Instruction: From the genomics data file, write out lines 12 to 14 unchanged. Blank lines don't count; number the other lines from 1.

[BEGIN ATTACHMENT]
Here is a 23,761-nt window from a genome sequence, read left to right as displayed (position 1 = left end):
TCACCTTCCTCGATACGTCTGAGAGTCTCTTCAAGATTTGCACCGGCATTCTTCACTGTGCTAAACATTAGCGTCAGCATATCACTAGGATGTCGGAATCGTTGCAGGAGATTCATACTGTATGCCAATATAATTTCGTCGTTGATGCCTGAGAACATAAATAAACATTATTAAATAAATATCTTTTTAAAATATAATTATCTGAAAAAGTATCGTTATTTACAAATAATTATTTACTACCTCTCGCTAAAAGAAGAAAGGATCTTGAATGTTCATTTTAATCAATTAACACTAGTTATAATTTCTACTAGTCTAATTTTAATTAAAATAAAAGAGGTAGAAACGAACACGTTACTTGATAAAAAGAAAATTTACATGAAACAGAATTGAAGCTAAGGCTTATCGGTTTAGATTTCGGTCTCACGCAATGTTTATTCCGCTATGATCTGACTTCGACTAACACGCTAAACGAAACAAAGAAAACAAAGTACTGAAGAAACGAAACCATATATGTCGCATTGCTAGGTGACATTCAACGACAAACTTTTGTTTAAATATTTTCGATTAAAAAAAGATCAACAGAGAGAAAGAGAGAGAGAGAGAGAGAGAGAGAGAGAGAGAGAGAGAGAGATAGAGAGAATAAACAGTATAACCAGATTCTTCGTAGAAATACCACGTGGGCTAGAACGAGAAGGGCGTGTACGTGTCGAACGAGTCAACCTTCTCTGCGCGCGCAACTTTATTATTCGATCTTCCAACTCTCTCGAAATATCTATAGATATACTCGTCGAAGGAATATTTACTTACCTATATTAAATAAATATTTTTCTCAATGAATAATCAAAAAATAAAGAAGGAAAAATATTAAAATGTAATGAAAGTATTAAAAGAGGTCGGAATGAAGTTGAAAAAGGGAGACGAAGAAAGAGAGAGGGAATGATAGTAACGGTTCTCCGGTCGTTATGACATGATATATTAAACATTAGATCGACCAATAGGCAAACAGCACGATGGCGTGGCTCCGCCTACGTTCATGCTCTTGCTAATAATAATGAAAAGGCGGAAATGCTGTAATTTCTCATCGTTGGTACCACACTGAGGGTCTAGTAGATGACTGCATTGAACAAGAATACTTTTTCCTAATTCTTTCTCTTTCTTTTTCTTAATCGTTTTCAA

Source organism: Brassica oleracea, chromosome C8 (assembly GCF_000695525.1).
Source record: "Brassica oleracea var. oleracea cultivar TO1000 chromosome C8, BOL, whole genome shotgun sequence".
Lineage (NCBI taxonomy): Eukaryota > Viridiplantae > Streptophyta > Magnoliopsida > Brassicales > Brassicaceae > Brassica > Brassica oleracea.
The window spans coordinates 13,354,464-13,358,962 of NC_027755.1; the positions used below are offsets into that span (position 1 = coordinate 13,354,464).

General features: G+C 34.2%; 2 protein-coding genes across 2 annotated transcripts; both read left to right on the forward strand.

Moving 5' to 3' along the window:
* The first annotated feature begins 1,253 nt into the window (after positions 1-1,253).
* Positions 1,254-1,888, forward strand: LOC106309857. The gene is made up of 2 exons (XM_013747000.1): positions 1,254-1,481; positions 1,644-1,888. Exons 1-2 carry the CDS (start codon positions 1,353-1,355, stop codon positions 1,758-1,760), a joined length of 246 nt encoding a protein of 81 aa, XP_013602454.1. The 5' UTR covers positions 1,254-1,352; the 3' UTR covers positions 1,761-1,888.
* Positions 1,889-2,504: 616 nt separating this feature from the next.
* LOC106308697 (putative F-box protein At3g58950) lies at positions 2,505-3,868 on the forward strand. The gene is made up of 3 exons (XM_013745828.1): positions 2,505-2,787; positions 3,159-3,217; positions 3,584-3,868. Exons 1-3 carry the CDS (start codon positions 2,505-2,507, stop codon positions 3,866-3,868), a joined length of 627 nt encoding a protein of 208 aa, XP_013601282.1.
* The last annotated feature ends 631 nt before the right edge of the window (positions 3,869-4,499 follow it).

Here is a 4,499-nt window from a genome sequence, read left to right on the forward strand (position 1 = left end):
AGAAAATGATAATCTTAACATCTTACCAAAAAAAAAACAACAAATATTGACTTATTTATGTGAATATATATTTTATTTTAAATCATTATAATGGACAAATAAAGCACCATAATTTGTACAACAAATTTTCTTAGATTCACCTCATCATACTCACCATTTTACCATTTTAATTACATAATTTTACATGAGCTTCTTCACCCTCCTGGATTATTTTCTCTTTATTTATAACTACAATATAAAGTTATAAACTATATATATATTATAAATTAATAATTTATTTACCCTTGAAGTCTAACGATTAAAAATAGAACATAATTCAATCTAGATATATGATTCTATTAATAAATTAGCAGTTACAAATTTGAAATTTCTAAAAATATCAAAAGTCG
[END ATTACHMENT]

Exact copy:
* LOC106308697 (putative F-box protein At3g58950) lies at positions 2,505-3,868 on the forward strand. The gene is made up of 3 exons (XM_013745828.1): positions 2,505-2,787; positions 3,159-3,217; positions 3,584-3,868. Exons 1-3 carry the CDS (start codon positions 2,505-2,507, stop codon positions 3,866-3,868), a joined length of 627 nt encoding a protein of 208 aa, XP_013601282.1.
* The last annotated feature ends 631 nt before the right edge of the window (positions 3,869-4,499 follow it).

Here is a 4,499-nt window from a genome sequence, read left to right on the forward strand (position 1 = left end):